“My name’s Herman, but I’m not German”, jokes a young guy in dark shades as he welcomes me onto the Fazenda de Esperanza farm outside of Masbate City in the Philippines.
Herman has only just arrived on the farm. He’s only been here for a week, but Sister Rita invites him to show me around his new home. “Keep an eye on him for me though”, she says loudly enough for Herman to hear but giving me a sly wink, “Herman’s not allowed to leave Fazenda. Not for another year!”
Herman, just in his twenties, like the rest of Fazenda de Esperanza’s workers is a former drug addict, and he’s come to this farm in the Masbate countryside to spend the next year in rehab, and to hopefully find a new start at the end of it all.
Esperanza is Portuguese for ‘Hope’, Sister Rita had explained to me when I arrived at the farm. She’s from Brazil, as is the concept of Fazenda de Esperanza, which began in her home country in the 1980s. She’s been living here on the farm for four years and together with two other nuns and a few volunteers, they help to organise and run the rehabilitation centre.
Through work and community, former drug addicts, recovering alcoholics or those who have seen the inside of a prison cell too many times are given a stable environment in which to recover and to develop a new sense of self-worth and identity in the world.
The concept has spread around the globe to more than 80 locations, run by volunteers and nuns and welcoming in thousands of troubled people every year.
Here in the Philippines, where addicts are routinely thrown aside in the war on drugs, Fazenda de Esperanza offers a rare glimmer of hope indeed.
“We are all Drug Addicts or Alcoholics”
“We are all drug addicts or alcoholics”, says Herman rather chirpily as he shows me from the farmhouse and into the nearby milk bottling area.
Masbate, a little-known island between South Luzon and Cebu is called the ‘Rodeo Capital of the Philippines’. Much of the land is devoted to farms and ranches, with the locals priding themselves on their mustering and cattle rearing prowess. Although none of the island’s other farms and ranches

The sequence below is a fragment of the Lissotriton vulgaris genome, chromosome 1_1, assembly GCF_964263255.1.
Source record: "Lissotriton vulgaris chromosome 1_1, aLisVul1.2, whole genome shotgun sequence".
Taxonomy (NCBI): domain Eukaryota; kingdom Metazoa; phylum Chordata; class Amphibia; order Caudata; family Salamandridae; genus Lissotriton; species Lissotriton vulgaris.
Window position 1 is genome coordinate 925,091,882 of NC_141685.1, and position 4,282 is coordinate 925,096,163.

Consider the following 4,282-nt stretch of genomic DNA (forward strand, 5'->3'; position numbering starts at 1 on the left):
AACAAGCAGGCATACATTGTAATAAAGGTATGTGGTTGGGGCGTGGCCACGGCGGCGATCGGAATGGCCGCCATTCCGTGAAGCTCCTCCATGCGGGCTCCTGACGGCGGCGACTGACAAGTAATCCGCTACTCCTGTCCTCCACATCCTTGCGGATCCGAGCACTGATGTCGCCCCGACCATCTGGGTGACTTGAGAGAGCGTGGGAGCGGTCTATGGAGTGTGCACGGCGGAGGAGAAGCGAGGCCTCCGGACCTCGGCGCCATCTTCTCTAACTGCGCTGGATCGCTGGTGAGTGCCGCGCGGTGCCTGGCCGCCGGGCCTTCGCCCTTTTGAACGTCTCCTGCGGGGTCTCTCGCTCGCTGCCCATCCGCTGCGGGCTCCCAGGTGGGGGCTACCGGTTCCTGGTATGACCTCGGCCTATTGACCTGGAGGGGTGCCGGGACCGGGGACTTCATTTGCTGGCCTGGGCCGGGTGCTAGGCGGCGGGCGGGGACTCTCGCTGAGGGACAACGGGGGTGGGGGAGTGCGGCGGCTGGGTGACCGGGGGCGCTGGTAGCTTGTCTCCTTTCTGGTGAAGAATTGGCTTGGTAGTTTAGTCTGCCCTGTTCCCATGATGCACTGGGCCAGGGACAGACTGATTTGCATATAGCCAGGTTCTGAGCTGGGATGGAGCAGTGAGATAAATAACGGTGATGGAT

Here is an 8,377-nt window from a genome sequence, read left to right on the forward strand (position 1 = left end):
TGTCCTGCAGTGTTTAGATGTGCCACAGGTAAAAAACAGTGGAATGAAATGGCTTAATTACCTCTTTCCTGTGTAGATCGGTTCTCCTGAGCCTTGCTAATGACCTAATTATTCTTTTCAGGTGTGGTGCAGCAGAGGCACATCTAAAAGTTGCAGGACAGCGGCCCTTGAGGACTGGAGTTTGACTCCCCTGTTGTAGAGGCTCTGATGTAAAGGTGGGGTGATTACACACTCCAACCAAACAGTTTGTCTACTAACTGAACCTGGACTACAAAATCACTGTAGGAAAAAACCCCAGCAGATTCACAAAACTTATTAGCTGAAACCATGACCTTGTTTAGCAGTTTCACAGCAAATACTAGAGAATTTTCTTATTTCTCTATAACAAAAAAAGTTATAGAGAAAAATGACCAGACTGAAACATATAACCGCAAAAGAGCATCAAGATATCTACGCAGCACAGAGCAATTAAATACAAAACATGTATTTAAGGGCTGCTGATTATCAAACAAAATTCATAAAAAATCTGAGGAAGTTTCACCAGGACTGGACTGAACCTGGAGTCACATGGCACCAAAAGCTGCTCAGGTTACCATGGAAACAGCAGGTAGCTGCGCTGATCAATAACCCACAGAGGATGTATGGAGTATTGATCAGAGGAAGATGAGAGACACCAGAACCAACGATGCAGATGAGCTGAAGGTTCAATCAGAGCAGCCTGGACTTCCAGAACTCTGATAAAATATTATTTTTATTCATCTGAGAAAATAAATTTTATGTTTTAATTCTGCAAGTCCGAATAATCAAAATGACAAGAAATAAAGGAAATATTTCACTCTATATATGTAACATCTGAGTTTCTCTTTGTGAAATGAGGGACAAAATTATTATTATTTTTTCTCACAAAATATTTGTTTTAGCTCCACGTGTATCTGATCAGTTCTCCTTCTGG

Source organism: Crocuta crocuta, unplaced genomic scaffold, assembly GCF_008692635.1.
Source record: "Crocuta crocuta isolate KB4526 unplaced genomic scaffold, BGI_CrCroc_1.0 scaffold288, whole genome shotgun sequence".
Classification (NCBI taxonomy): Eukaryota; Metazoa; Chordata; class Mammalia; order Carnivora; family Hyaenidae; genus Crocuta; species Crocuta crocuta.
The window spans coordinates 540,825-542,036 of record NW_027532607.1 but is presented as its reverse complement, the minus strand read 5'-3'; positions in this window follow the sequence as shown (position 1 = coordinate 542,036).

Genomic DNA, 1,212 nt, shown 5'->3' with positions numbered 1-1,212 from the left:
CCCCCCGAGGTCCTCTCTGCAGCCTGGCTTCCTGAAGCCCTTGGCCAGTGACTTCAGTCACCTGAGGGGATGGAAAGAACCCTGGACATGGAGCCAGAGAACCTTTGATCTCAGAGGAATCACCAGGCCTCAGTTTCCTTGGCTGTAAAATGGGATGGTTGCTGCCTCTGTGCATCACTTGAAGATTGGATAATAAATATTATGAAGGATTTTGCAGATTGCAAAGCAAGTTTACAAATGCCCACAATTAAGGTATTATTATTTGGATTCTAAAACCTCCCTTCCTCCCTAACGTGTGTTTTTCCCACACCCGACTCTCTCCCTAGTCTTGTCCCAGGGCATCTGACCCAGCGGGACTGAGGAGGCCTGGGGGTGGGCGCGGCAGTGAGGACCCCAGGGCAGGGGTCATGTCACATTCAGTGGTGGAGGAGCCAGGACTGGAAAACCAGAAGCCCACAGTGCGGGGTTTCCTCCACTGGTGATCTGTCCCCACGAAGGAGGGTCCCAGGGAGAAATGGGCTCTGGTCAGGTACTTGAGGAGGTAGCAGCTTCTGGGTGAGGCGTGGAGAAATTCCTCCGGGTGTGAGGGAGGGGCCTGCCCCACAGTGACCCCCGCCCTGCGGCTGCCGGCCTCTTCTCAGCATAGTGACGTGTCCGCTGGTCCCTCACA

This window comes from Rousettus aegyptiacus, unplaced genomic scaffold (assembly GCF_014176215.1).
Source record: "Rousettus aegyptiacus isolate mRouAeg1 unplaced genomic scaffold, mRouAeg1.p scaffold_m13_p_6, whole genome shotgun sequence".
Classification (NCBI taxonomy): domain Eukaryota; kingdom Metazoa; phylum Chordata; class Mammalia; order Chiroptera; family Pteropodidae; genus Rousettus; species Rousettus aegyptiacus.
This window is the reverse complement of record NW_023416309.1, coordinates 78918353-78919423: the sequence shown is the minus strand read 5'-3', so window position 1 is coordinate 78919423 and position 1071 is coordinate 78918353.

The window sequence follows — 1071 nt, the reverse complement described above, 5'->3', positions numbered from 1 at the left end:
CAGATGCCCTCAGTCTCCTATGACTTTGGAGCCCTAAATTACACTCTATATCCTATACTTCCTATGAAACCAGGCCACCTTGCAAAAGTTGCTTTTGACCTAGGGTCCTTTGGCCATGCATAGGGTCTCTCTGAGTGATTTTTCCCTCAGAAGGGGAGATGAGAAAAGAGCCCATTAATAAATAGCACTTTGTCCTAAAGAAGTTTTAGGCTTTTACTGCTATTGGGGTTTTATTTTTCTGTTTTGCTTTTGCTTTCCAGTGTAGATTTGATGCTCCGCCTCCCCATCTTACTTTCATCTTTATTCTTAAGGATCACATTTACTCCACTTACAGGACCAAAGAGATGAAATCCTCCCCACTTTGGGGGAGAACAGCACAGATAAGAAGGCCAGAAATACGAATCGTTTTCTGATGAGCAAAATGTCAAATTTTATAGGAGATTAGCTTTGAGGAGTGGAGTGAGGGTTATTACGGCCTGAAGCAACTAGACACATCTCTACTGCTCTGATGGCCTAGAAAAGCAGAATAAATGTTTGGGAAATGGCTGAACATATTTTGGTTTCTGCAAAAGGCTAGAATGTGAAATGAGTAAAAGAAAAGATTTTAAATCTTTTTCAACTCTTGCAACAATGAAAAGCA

Those in rehab wake up 4am to first prayer in the chapel, before breakfasting and then milking the cows. That milk is then bottled, while some is turned into milkshakes, which I’m told is a real hit in the nearby villages.
Honesto Zapata is in charge of the milk pasteurisation process. He tells me how he’s been here on and off since 2009. “My wife left me because of my addictions”, he says, “But now I live here most of the time on the farm”.
Honesto walks me around the workplace, showing how they turn some of the milk into chocolate milk or add yams to create a vivid purple milkshake. Much of the milk is sold to be turned into Caramelados, a sweet local favourite that you can find for sale across Masbate.
For Honesto, the work on the farm, the help from the volunteers and the sense of community have given him a purpose in life, and despite the fact he long ago completed his one year of rehabilitation, he has been able to return indefinitely whenever he needs to recuperate again.
I leave Honesto to his work, and as Herman shows me around the extensive grounds of Fazenda de Esperanza, we are joined by two others – Johnmark and Paul Dublin – who are keen to help guide me around the farm.
Johnmark and Paul Dublin introduce themselves as ‘Ex’s’, the term they use on the farm for someone who has completed their one year of rehabilitation. Many of them, like Honesto in the milk shed and Johnmark and Paul Dublin, end up returning, either out of choice or necessity. Whichever the reason, they are welcomed back.
Both Johnmark and Paul Dublin are honest and open about their darker pasts and are happy to tell me their stories as we wander through the fields, sticks in hand to keep away snakes in the long grass.
Mark, like me, is 28 years old. “I was in prison three times before I came to the farm”, he tells me. “I completed my rehab but I have decided to come back to help out the others”, he says while gesturing towards newly arrived Herman. Mark has a wife and kids in Cebu and a job when he is home. He’s luckier than most, and he will be going back to see his family for Christmas, whereas many of the others will be staying here on the farm.